To all: Thank you for your many responses. My original query was (and I failed to mention it) primarily focused on the period 1969-1979 when the HP range was 2,000 to 3,000 and more locomotives were needed (particularly on the western roads, eg...Cajon, Soldier Summit, Marias Pass, Donnor Pass, etc...) than in todays time. I had seen SP on Tennessee Pass and DRGW over Soldier Summit using up to six-7 (6-7) locomotives mid train. So when I read that LOCOTROL was good for up to four (4) locomotives...well you can imagine my neophyte confusion. THanks again to all who took their time to help me understand!!

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Posted by coopers on Tuesday, February 28, 2017 11:26 PM

How far back did LOCOTROL go? I didn't think DP was super common before the 90's. Could some of those SP trains back in the 70's have been manned helpers? I know BN used manned helpers back in the day in my state. They'd hook up at Balmer Yard in Seattle to push a train over Stevens Pass (Scenic Subdivision). MRL and BNSF still use manned helpers. 

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Posted by VGN Jess on Tuesday, February 28, 2017 11:53 PM

I believe it was available from 1967 on. Weren't manned helpers usually used at the rear of the train, not mid train?

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Posted by YoHo1975 on Wednesday, March 01, 2017 12:13 AM

coopers

How far back did LOCOTROL go? I didn't think DP was super common before the 90's. Could some of those SP trains back in the 70's have been manned helpers? I know BN used manned helpers back in the day in my state. They'd hook up at Balmer Yard in Seattle to push a train over Stevens Pass (Scenic Subdivision). MRL and BNSF still use manned helpers.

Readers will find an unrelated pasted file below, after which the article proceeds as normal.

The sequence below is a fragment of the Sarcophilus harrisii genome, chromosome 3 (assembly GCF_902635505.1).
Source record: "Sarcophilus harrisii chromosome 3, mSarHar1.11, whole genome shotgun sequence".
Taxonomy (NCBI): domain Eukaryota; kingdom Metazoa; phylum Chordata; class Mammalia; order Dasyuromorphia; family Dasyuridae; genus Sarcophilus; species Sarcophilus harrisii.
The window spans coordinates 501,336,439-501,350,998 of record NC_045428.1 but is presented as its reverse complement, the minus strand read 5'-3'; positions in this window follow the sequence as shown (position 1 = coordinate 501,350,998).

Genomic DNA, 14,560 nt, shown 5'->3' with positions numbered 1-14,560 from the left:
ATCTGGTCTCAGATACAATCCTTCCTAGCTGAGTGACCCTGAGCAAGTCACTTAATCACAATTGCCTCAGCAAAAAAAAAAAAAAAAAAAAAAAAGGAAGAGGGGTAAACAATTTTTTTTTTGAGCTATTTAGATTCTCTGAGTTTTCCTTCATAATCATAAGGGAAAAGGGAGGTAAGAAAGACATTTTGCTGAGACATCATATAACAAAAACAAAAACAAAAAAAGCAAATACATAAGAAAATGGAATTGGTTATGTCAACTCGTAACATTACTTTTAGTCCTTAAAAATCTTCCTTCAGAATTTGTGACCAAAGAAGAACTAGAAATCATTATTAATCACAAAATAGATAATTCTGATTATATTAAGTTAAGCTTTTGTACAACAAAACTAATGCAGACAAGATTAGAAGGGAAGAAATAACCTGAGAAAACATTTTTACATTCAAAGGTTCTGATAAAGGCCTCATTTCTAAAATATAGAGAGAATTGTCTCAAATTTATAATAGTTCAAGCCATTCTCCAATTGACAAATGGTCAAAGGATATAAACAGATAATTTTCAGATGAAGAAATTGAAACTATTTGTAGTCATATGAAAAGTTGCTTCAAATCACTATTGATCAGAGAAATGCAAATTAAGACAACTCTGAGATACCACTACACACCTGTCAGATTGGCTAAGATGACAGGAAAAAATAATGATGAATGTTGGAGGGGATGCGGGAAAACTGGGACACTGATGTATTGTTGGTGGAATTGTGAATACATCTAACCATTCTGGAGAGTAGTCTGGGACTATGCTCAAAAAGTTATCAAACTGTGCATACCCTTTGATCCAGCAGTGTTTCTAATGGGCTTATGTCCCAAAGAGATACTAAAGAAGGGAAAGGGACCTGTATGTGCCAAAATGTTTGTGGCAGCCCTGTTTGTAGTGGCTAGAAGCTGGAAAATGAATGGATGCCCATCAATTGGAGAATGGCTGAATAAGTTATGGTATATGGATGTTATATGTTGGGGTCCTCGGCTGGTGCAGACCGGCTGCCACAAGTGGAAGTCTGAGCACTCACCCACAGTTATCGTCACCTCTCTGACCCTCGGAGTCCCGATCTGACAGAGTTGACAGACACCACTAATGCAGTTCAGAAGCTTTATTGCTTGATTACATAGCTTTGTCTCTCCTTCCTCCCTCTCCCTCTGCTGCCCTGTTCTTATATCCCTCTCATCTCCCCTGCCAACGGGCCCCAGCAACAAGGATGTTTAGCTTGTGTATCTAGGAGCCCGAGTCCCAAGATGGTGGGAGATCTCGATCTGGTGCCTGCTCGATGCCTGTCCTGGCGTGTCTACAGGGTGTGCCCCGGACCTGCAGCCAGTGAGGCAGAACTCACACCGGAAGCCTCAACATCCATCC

There are other threads here that talk about this, but the super brief history is that it started out in the 1960s and was typically installed in an unpowered Locotrol car connected to the Engines.

 

It was then placed in Locomotives, most famously the 1970s era "Snoot nose" SD40(T)-2 series of ATSF, SP, UP. Basically the 123" nose contained the locotrol equipment.

 

What changed in the late 90s is that GETS (GE Transportation) bought Harris Controls which owned Locotrol at the time.

 

DPU is a genericized name. Locotrol is a brand name.  

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Posted by coopers on Wednesday, March 01, 2017 12:16 AM
BN sometimes cut in the middle of the consist on Scenic Sub. MRL does middle generally at Mullen Pass and rear end helpers at Bozeman. BNSF does rear helpers on Crawford Hill. Rear helpers have a nice fancy system that allows them to detach on the go so the train doesn't have to stop.
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Posted by coopers on Wednesday, March 01, 2017 12:16 AM

YoHo1975

 

 
coopers

How far back did LOCOTROL go? I didn't think DP was super common before the 90's. Could some of those SP trains back in the 70's have been manned helpers? I know BN used manned helpers back in the day in my state. They'd hook up at Balmer Yard in Seattle to push a train over Stevens Pass (Scenic Subdivision). MRL and BNSF still use manned helpers. 

 

 

 

 

There are other threads here that talk about this, but the super brief history is that it started out in the 1960s and was typically installed in an unpowered Locotrol car connected to the Engines.